"It's almost as if Jesus doesn't care!" she said as we paused to reflect on verse 14 of Mark chapter one.
This year our Wednesday night Ladies Bible study is an inductive study through the book of Mark, and I have been hearing from God as we have examined and pondered each verse and passage of scripture.
On this day, a lady at my table stopped on Mark 1:14
John goes to prison, and Jesus just leaves!
She commented on how calloused it sounded. Our table talked for a while about how John even felt that way about it himself after he had been languishing in prison for a while, and he sent his followers to ask Jesus if He was really the Messiah, or if they should be expecting someone else (Matt. 11 and Luke 7).
I thought about John the Baptist all week, and kept looking up other passages about him.
I was amazed how his life suddenly felt connected to mine. I started to see him as a real person with real struggles and a real destiny that he was compelled to fulfil.
One day I picked up a book written by my uncle Ken Spilger in which he describes the circumstances surrounding a plane crash of which he was the only survivor, and writes about the struggles he faced and the faithfulness of God. This is what I read:
I felt extreme guilt because the other pastors had died, and I had not. Why had God spared my life and not those of Pastor Spurgeon, Pastor Lombard, and Pastor Thompson? ...I sat on the edge of the bed looking at a picture of the three men who had perished in the crash.
"Lord," I prayed, "help me to finish their ministries."
This was not the first time I had prayed this prayer: in fact, I prayed it every night before I went to bed.
That night,, however, was different. As I sat there, God spoke to my heart.
"Their work IS finished, Ken." came His still, small voice. "Concern yourself only with the work I have for you to do."
A peace which I had not experienced for a long time flooded over me in that moment. I was solely responsible for what God had called me to do. Awareness of that fact brought a new confidence which only could have come from God. My Heavenly Father's comfort to my hurting soul was overwhelming and gave me a sense of freedom, encouragement, and hope. I could receive God's purpose for my life, not theirs.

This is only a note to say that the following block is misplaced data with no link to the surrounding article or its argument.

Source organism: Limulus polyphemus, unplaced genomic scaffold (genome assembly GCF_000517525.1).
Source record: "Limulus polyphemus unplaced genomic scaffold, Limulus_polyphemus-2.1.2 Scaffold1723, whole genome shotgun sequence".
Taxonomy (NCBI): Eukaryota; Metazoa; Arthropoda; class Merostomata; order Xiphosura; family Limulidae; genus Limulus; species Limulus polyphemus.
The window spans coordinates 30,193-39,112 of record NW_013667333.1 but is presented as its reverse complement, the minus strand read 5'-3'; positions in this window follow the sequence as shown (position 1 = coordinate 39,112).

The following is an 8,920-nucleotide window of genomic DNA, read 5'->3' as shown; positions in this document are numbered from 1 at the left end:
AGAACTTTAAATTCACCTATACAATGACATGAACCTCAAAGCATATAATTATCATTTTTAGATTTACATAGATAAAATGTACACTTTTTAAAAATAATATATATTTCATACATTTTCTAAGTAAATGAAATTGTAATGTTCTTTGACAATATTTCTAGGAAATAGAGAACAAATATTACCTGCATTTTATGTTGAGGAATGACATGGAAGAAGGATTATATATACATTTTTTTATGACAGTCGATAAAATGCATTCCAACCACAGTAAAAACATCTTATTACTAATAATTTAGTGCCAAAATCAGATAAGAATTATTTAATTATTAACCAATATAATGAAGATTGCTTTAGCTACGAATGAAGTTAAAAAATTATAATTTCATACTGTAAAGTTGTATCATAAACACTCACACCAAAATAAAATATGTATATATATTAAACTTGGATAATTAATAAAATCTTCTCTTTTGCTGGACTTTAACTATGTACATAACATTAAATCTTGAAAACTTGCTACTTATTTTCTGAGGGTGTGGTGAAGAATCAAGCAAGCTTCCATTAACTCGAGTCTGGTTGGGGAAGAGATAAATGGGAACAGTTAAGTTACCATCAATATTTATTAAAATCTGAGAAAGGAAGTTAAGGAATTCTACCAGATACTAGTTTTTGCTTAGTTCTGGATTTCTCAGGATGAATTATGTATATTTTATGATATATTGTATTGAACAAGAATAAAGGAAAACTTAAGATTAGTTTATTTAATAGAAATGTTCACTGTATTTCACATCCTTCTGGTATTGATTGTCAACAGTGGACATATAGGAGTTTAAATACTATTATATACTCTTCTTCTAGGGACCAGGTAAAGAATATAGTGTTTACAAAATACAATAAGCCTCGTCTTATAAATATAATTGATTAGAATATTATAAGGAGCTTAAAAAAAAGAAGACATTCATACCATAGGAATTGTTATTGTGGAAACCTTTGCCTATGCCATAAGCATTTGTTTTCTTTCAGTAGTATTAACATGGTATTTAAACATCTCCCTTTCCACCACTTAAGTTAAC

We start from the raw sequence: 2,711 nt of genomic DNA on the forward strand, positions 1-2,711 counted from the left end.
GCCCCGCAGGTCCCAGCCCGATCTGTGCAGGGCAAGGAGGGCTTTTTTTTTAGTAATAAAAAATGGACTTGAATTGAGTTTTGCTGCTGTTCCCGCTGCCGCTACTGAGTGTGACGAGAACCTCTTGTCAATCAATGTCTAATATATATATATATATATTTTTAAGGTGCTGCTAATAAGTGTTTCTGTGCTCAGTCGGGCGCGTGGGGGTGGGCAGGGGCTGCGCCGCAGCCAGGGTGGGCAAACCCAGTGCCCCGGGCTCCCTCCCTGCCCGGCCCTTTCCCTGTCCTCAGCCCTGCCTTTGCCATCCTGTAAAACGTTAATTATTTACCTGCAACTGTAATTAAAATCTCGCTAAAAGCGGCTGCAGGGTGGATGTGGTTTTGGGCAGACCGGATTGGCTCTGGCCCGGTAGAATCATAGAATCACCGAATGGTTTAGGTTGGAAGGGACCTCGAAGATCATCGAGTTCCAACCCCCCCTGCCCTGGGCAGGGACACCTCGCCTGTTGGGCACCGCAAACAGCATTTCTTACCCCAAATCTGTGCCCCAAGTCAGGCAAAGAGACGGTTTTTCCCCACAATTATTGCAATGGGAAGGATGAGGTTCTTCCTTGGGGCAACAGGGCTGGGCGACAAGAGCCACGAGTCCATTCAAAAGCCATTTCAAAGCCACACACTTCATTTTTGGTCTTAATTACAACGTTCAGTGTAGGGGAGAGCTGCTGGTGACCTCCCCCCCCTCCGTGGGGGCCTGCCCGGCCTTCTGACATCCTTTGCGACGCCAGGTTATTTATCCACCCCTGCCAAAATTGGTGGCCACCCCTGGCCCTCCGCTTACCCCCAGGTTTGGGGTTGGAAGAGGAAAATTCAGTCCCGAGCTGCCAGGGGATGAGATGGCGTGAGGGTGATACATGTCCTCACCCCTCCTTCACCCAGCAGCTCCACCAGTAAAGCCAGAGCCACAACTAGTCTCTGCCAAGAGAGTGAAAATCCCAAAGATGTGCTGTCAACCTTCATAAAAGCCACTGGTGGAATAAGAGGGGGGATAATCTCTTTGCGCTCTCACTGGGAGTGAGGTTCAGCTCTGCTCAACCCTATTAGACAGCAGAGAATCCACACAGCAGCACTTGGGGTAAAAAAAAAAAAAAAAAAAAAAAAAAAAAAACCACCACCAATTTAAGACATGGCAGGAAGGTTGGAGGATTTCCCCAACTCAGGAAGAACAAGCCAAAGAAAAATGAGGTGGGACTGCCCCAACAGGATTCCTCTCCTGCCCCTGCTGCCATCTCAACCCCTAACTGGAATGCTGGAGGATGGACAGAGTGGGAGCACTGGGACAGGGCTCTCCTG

Several years later, I was talking with a nationally known speaker about the plane crash.
Well," he stated seriously, "now you have the ministry of three other pastors to finish."
"No," I told him confidently, "Their work is finished. God will hold me accountable for mine alone."
All of the guilt I had once felt was gone. (Excerpt from chapter 18)
Suddenly, I saw John the Baptist's situation a completely different way.
He had been sent to Prepare the Way of the LORD.
That was his purpose -
his destiny -
and he had done it with excellence!
The verse that came to mind when my Dad had a stroke came into my mind again:
I thought about what John the Baptist had said about himself long before that day...
John’s disciples came to him and said, “Rabbi, the man you met on the other side of the Jordan River, the one you identified as the Messiah, is also baptizing people. And everybody is going to him instead of coming to us.”
The Father loves his Son and has put everything into his hands. And anyone who believes in God’s Son has eternal life. Anyone who doesn’t obey the Son will never experience eternal life but remains under God’s angry judgment.”
I thought back to the verse that made us pause:
"After John the Baptist was put in prison, Jesus went into Galilee, proclaiming the good news of God."
Then I looked again at the very next verse:
""The time has come," [Jesus] said, "The kingdom of God is near. Repent and believe the Good News!"
John's ministry was complete.
Now it was all about Jesus. He did not callously leave John to rot in prison, He had simply been waiting for John's ministry to come to completion and for His own ministry to begin. - - A ministry which would also end in death, but would bring about the salvation of millions of souls. He knew the whole story from beginning to end.
I thought about me. I am always feeling (and saying) that I want more Jesus.
More of His presence in my life....
More of His Word in my heart...
More filling of the Holy Spirit...
...But in order for that to happen, something else must take place first - I must shrink.
You see, there is not room for both of us to be large and in charge. Only one of us can be in that place in my heart. The truth of the matter is that if I truly want more of Him, then I must have less of me!
Less of my own way...
Less of my own will...
Less of my pride - of my self righteousness....
...And all of HIS righteousness, His will, and His way.
The wonderful thing is that this is a process that perpetuates itself!
The more time I spend in His Word, the more familiar I become with His will and His way.
As I spend time in the presence of God, the more I see the difference between his righteous and mine (and what a remarkable distinction it is!)
This cycle flows over into more and more filling of the Holy Spirit.
More of Him, and less of me!
How have you seen this happening in your life? I'd love to hear your stories...